Lane Landry
Pacific Northwest Fine Art

Y ou might notice that I work a bit untraditionally with Pastels. I have to be honest, as a youth I had this image in my mind of pastels being for old ladies that did portraits of their grandchildren and still life's of rotting fruit (not that there is anything wrong with that!), but I definetly didn't think they were something I'd be interested in working in. Ironically a few years ago, when I officially become an old lady (at least from my childhood perception), in an attempt to force myself to "loosen up" I broke down and experimented with pastels thinking that if I forced myself to use a big fat piece of chalk to paint with then I simply wouldn't be able to get sucked into the detail of a picture...think again.

One day I walked into my local art supply store (Pro Art Source for any of you locals) and chatted about pastels for a bit with the owner (nice guy). He asked me if I had ever worked with pastels on suede matte board before. I had not and thought him a bit off, but because of his persistence I bought a scrap piece and went home to try it out. As I began to work on it the old commercial slogan "It's like butter" kept coming from my lips. I was hooked - in fact I was ecstatic (it doesn't take much). For any of you who like to work in pastel, I highly recommend experimenting with this surface at least once.

As far as what brand pastel I use, my early experiments were done with whatever gillion year old set I had laying around the house at the time - I think they were an old student grade set of Rembrandts. But after playing with the suede board and wanting even more of that "buttery feel," I did a bunch of research on the web and ended up purchasing a Landscape set of colors from Unison. Unisons are one of the only brands still hand rolled by little old European men in dark and dusty rooms (just my visual) and are priced accordingly. But I have to say, once I tried them I had absolutely no desire to work with anything else - again, like butter only better!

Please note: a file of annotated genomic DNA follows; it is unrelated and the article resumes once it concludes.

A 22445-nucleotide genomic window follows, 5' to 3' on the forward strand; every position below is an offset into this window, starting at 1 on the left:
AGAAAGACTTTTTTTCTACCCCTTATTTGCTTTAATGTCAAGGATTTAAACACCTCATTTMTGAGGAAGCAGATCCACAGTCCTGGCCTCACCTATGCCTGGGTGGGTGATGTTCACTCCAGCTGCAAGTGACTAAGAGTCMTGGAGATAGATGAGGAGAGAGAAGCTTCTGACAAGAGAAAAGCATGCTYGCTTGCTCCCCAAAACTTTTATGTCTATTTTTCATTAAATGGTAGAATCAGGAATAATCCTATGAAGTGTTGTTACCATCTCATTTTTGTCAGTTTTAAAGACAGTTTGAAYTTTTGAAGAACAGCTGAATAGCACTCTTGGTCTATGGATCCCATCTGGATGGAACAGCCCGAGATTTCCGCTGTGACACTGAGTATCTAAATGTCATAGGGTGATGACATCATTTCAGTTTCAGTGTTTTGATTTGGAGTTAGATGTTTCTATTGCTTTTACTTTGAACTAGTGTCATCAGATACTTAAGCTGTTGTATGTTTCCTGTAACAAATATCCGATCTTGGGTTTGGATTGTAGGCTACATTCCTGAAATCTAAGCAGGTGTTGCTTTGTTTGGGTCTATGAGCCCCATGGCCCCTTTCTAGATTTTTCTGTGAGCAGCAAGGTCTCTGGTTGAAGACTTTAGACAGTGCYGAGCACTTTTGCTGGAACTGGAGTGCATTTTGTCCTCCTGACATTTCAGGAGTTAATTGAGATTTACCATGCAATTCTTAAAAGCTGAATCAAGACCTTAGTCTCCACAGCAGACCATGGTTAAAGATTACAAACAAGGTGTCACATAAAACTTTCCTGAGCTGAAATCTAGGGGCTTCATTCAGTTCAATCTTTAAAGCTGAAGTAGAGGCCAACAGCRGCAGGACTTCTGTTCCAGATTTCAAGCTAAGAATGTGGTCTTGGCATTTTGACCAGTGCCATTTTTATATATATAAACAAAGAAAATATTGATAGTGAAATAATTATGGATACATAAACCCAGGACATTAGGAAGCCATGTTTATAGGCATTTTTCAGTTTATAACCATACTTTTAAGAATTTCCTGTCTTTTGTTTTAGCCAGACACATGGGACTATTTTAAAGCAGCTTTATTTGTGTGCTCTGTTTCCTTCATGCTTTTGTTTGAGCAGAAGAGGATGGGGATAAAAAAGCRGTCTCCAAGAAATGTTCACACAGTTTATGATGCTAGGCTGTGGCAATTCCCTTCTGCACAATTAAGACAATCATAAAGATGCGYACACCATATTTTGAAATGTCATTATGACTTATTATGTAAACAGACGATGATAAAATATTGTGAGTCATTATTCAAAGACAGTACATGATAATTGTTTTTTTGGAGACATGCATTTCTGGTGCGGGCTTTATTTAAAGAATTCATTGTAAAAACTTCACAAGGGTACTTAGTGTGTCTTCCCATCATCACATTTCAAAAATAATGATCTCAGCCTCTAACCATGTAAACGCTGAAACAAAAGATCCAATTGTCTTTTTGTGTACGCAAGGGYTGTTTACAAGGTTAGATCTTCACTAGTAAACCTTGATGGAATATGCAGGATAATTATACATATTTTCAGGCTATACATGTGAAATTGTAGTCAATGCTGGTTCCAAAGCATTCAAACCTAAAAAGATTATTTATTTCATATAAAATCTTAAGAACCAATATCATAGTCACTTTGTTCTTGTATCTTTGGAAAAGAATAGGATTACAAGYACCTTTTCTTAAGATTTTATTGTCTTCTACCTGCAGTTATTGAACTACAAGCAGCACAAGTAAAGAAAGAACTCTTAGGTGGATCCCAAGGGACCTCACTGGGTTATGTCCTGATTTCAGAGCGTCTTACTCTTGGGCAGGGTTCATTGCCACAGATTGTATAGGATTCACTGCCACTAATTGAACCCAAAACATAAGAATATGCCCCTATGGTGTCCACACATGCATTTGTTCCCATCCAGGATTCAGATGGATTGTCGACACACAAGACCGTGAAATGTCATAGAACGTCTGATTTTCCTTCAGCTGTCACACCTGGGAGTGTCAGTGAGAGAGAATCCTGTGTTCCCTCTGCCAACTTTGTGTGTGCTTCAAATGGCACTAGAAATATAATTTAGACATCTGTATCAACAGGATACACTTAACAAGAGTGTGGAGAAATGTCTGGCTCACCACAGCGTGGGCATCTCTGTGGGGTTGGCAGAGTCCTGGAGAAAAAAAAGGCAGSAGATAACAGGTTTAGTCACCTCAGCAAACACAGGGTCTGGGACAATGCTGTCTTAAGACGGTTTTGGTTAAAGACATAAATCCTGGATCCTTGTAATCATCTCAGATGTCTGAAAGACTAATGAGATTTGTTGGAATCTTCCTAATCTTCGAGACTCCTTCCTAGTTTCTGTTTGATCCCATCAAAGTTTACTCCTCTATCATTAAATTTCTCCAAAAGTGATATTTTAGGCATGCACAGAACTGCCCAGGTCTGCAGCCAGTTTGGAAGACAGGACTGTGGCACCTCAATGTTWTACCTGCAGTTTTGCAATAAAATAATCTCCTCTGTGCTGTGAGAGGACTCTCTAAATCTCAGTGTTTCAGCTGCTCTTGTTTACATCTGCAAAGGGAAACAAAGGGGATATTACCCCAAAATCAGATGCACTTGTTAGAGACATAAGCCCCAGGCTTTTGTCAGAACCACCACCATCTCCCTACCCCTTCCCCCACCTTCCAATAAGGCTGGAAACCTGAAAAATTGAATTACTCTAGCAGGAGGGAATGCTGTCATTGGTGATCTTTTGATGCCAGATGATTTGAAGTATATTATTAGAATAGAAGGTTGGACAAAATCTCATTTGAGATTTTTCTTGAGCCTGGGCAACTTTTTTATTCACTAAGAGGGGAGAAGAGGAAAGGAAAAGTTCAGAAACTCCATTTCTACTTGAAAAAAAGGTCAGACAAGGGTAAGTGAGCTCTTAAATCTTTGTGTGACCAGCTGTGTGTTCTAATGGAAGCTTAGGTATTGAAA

I do have one major gripe with working in pastels though, and that has to do with how fragile they are - not to mention the extreme difficulty I have had in having them professionally reproduced. Because of their flakiness (the pastels, not me) photographers will not scan them or shoot them in their vacuum boards (assuring flatness) because the chalk tends to get everywhere and ruin other pieces of art put in afterwards (whiners). So, the only way that I have found to have desired pictures reproduced is to have them shot by hand and pray for good results. Also because they are so delicate, I cannot (in my right mind) exhibit originals at outdoor shows - which I love to do. One good bump and the picture would be lying in the bottom of the frame (it's happened). Even the process of framing them tends to beat them up a bit (are you getting a sense that I'm frustrated yet?). As a result, I have developed over the years a love/hate relationship with pastels. So, if you're a pastel artist and you have found a solution around any of these challenges then I welcome your thoughts. In the meantime, I will hold out as long as I can in hopes that I will have an epiphany that will make all of these annoyances go away so it can be a more perfect medium to work in.

So that's my story with pastels. But wait...did they help me loosen up at all? Nope, now it just takes me a whole lot longer to get the detail that I am apparently obsessed with. Oh well, I hope you enjoy the work and I thank you for looking.